Spring used to be the season when weddings took place somewhat unromantically to get the extra tax allowance that was available for many years. The deadline was the 5th April. At one church I was at we often had four weddings on each Saturday around Easter. Those days are gone and now people marry at any time during the year with no tax incentive. Church weddings have steadily decreased over the years as more and more secular venues have been given licences to conduct marriages,
A growing problem for clergy in the last few years has been the people who want to marry solely to obtain a visa for one of the participants. In the year or so before I retired I had a number of people call at the Vicarage asking to get married in what I can only describe as suspicious circumstances. The one consistent fact was that they all wanted to get married quickly with very short notice; sometimes only a matter of days and at the most 2 weeks and all of them said that cost would be no problem and - all of them I refused.
I remember one very well. The man and his potential wife called in one Friday evening asking to get married – the following Saturday week. I had many doubts about this couple, their body language possibly, and their demeanour. After talking to them for a time, I decided that there was nothing I could or would do and referred them to the Registrar’s Office. They declined on the basis that they wanted a church wedding and it was crucial that they had their wedding no later than the following Saturday. The man became more and more vociferous and produced his passport which was of little help to his cause as it just proved he was a citizen of Uganda whilst his visa showed his was a time limited student. The potential wife was black but British born and appeared very vague about everything. I obviously wasn’t going to get anywhere so I again suggested they visited the local Registrar’s Office and asked them to leave. It took me some time to get them out of the vicarage protesting that they didn’t want to go to the Registrar’s office and that I should conduct a wedding for them. I had grave doubts that they both even lived in the parish. I was convinced that this was a potential fake or sham marriage.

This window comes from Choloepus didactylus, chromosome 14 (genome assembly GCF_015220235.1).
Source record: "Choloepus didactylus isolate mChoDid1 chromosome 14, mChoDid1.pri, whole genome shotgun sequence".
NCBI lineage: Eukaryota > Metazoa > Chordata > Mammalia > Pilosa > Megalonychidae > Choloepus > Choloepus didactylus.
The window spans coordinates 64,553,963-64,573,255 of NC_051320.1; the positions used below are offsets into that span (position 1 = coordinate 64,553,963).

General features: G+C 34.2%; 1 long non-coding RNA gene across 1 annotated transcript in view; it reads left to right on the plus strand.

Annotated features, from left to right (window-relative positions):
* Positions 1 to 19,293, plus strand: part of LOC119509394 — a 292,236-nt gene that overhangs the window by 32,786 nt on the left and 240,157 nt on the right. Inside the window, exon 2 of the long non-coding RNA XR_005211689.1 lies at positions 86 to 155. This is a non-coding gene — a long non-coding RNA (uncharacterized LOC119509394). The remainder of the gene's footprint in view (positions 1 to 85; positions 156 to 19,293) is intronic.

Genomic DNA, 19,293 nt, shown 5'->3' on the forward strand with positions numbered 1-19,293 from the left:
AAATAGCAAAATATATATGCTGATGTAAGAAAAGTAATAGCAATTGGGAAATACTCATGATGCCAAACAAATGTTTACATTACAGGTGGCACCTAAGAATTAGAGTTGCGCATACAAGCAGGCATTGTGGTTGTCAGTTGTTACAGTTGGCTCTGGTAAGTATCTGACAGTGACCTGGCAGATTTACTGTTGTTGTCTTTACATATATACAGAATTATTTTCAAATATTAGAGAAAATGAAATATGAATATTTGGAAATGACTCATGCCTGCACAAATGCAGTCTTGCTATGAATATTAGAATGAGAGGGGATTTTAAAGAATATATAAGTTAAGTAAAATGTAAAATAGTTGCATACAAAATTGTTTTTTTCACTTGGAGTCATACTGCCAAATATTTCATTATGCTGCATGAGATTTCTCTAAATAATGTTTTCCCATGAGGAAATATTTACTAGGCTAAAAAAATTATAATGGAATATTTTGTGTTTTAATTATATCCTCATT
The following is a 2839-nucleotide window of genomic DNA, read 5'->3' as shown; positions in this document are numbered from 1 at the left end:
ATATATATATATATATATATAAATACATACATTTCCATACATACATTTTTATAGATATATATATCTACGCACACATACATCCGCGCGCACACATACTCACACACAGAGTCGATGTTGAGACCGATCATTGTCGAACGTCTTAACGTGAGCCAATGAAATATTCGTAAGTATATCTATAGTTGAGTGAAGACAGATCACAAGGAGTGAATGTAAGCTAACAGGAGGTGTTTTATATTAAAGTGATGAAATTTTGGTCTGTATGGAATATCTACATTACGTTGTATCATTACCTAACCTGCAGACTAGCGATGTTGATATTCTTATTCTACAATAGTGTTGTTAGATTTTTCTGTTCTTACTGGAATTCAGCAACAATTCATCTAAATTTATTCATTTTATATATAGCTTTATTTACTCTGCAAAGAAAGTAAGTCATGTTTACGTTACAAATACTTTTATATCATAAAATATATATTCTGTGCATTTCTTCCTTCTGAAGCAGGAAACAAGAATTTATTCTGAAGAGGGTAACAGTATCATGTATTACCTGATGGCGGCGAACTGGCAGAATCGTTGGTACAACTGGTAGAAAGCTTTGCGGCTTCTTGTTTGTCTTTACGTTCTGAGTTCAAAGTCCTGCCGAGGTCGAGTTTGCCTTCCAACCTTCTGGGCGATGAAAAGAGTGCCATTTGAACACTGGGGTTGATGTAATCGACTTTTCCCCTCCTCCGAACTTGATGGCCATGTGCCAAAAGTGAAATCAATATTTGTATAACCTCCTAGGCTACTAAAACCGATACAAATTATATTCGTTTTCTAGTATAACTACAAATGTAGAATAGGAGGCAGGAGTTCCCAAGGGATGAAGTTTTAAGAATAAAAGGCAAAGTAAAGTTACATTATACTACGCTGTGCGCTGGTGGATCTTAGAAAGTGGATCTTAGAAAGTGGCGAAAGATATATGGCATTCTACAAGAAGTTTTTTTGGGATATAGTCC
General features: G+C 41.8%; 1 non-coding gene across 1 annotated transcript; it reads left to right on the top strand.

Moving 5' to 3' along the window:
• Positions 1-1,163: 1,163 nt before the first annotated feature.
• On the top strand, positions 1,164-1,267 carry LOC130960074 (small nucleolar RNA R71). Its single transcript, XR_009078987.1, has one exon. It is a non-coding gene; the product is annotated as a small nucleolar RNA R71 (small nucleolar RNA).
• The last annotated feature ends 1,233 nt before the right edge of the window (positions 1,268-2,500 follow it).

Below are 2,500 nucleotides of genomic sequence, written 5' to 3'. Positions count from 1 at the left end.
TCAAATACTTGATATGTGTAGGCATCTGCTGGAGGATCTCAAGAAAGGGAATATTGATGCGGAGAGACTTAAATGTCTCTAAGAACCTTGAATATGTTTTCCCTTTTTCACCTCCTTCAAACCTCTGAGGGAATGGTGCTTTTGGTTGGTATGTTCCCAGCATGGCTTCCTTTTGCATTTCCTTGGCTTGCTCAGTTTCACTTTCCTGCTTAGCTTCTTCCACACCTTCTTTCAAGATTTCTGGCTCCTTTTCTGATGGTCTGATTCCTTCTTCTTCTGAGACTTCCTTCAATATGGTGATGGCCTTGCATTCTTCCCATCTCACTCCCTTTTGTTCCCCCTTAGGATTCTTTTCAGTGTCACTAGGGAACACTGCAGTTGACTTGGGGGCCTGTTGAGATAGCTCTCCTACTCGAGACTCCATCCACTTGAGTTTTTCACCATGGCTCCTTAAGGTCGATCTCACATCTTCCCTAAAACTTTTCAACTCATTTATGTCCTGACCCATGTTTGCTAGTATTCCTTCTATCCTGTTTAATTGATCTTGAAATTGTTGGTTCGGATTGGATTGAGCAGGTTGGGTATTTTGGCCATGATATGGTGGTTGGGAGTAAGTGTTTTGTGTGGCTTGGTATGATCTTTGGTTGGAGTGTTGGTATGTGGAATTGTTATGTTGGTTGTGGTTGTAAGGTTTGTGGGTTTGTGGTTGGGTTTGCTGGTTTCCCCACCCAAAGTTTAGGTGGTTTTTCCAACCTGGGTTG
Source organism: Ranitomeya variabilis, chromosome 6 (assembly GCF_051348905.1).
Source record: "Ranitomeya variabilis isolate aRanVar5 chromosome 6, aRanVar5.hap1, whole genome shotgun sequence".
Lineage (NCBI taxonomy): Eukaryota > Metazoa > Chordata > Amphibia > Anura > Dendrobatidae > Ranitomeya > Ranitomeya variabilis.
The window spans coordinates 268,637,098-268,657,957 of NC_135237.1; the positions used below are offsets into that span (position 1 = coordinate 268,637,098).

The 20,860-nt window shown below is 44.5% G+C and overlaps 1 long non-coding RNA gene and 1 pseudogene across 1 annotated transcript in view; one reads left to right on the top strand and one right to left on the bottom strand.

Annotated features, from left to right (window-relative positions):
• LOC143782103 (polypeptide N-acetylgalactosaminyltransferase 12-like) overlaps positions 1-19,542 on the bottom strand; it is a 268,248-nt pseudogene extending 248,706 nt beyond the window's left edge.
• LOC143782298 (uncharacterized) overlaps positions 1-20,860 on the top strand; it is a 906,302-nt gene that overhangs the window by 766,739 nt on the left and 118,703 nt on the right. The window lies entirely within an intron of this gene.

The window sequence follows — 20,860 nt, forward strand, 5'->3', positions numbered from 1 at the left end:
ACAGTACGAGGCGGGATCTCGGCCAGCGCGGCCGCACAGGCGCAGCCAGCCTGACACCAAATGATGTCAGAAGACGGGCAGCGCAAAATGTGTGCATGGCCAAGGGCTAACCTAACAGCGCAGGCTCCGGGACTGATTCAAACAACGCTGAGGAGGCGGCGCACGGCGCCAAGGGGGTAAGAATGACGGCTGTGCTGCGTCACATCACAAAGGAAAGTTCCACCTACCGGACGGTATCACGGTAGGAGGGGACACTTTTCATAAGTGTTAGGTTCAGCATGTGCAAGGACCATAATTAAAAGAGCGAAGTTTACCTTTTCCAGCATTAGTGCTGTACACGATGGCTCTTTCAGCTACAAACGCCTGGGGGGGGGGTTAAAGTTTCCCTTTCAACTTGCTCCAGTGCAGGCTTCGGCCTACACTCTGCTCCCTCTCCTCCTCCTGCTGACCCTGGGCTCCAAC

New Guide Lines should help clergy decide the best course of action to take when this situation arises. The BBC reports that: The Church of England is to issue new guidance to clergy in an attempt to reduce the number of sham marriages. In future, couples will have to apply for a licence if either the bride or groom is from a non-European country. Members of the clergy are also being urged to report any suspicions they have that the marriage is not genuine. Over the past nine months, 155 people have been arrested in the UK as a result of investigations into both church and civil ceremonies. The new guidance advises clergy not to publish banns - where a couple's intention to marry is read out in church - for marriages involving a man or a woman from a non-European country. Instead, it says couples should apply for a "common licence", which involves the swearing of affidavits and classes. The guidance issued by the House of Bishops - one of three houses in the General Synod - has UK Border Agency agreement. It says if a member of the clergy is not satisfied that the marriage is genuine, he or she must make that clear to the person responsible for granting the licence. Clergy should "immediately" report a couple to diocesan legal officers if they insist on having banns read rather than applying for a common licence under the guidance.